No. 228: "Still Not Sure"

No. 228: "Still Not Sure"

No. 228: "Still Not Sure"

Testing your knowledge of what happened this week
April 22 1999 3:30 AM

No. 228: "Still Not Sure"

At yesterday's ceremony honoring the Teacher of the Year, Bill Clinton recalled that his sixth-grade teacher once told him, "If you don't learn the difference, I'm not sure whether you're going to be governor or wind up in the penitentiary." What difference?

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by noon ET Wednesday to e-mail your answer to newsquiz@slate.com.

Monday's Question (No. 227)-- "Vile":

Fox TV is planning to fill hundreds of plastic vials. With what? Why?

"Oh, no. This isn't a promotion for The PJs, is it?"--Tim Carvell (Dennis Cass, Charles Star, and Doug Strauss had similar answers.)

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"Peas--one per vial. The vials were then labeled 'Monday--lunch,' 'Monday--dinner,' 'Tuesday--lunch,' etc., and loaded onto the Ally McBeal catering cart."--Dale Shuger (similarly, Tim Carvell, Liz Mason, Noah Meyerson, and Norman Oder)

"With colored water. Look, Mr. Groening, we agreed to promote Futurama, but we never specified how, and we think this will work."--Greg Diamond (similarly, Steven Davis)

"Something they call 'Hume Juice.' "--M. Pesca

"The vials are part of a promotional campaign for the May sweeps special When Soda Goes Flat IV."--Doug Strauss

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Click for more answers.

Daniel's Wrap-Up

Last month, Fox TV announced the creation of two new children's cable channels: Boyz and Girlz. Fox President and CEO Rich Cronin called this separate-but-equal programming an effort to "superserve" children, adding, "We will not stereotype in any way."

Which is more than the News Quiz can promise about Fox. To judge from your answers, the entire outfit is nothing more than a dumping ground for lurid videos of anorexic lawyers attacking pretentious investigators of paranormal cartoons, presided over by an immoral tycoon. Which only proves that sometimes the easiest jokes really are the most satisfying.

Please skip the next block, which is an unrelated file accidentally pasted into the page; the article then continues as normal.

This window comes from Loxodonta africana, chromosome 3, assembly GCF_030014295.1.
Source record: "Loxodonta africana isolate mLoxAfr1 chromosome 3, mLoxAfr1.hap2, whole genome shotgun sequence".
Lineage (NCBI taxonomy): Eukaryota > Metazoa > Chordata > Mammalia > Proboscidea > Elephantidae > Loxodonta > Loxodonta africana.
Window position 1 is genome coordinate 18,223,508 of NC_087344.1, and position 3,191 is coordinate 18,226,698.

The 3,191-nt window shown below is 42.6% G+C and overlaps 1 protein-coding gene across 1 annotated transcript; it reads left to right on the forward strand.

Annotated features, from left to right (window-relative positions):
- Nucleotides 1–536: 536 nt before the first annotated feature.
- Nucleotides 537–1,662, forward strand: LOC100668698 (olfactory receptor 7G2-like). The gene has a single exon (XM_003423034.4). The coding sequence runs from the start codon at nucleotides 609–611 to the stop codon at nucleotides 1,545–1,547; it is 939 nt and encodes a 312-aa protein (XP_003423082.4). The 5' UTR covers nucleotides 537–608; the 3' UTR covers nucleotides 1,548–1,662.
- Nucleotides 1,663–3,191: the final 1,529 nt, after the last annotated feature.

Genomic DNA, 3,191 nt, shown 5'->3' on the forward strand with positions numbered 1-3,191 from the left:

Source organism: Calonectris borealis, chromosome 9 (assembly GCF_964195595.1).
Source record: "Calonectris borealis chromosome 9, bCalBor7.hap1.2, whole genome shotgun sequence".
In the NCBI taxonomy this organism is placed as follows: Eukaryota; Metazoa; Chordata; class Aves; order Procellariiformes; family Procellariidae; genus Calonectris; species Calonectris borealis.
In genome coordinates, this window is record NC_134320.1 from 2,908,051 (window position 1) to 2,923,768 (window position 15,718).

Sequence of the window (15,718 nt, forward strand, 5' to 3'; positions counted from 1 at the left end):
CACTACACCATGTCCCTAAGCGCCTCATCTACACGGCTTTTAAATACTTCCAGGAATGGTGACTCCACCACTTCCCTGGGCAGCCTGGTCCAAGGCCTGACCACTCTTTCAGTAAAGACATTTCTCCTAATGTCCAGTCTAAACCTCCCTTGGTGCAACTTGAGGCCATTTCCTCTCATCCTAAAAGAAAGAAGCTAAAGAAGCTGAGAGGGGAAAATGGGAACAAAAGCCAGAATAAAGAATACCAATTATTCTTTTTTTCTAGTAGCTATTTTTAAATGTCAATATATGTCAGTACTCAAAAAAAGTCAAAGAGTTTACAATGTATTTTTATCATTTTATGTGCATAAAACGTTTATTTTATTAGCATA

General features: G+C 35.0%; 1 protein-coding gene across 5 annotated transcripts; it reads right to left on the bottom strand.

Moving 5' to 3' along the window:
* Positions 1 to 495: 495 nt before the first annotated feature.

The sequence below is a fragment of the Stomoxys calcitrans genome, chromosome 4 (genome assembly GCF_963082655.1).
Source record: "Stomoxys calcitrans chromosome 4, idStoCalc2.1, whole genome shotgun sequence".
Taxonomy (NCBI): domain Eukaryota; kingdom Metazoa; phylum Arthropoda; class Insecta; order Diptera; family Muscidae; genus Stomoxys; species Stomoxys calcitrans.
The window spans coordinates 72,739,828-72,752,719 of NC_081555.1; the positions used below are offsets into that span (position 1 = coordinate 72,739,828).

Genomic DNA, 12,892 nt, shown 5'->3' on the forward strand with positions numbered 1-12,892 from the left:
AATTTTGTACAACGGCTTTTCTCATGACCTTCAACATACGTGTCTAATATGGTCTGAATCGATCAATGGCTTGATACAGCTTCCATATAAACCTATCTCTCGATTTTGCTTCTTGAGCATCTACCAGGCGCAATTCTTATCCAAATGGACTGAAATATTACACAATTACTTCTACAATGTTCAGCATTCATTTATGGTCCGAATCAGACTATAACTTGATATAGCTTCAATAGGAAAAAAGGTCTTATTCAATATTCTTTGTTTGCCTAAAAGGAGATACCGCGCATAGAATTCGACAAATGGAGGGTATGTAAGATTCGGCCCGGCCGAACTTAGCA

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Off the Deep End Answer

To celebrate the final episode of Melrose Place, Fox plans to fill hundreds of plastic vials with water from the MP swimming pool, as Jon Delfin presumably did not know when he submitted what he thought was a joke (click). The vials will be used as prizes in radio station giveaways and other contests, according to TV Guide.

Yeah, I know Randy never takes his ideas from TV Guide. Nor does he often stoop to the crassness inherent in the combination of "Fox TV" and "plastic vials." The truth is this question could have been yet more vulgar. I refrained from including TV Guide's report that the water was initially stored in "giant jugs." Godspeed, Heather Locklear.

Gag Reflex Extra

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The bad rap on New Yorker cartoons is that they are inscrutable. The more depressing truth is that they are often simply mundane. Try to identify which of the following captions are from urbane New Yorker cartoons and which are from a syndicated strip you wouldn't be caught dead reading, The Lockhorns.

Captions

1. "I'd like to read from a prepared statement."

2. "Look, I've denied it--can we move on?"

3. "I think you might qualify for federal disaster relief."

4. "Maybe we should consolidate our finance companies."

5. "What's your exit strategy?"

6. "Why would I want to watch Crossfire? I'm living it!"

7. "Let's focus on what we do best--eating out."

8. "Congratulations--you were the topic on all this week's talk shows."

Answers

1. The Lockhorns. Leroy arrives home drunk. In the hypothetical New Yorker version, a husband is caught in bed with another woman.

2. The New Yorker. A husband is caught in bed with another woman. May also have appeared in Playboy.

3. The Lockhorns. Loretta emerges from the beauty parlor. In the New Yorker version, a precocious child surveys her friend's demolished sand castle.

4. The Lockhorns. Loretta pays bills. In the New Yorker version, precocious children play Monopoly. Could have appeared in this week's "Money Issue."

5. The New Yorker. A prisoner addresses his cellmate. In the Lockhorns version, Leroy addresses a friend as their wives drag them to the opera.

6. The Lockhorns. Leroy and Loretta watch television. In the New Yorker version, a cat and dog watch television.

7. The New Yorker. A couple enters a cafe. In the Lockhorns version, Leroy surveys Loretta's home-cooked meal.

8. The Lockhorns. Situation unclear. In the New Yorker version, the situation is also unclear.

Common Denominator

World's Most Videos Attack.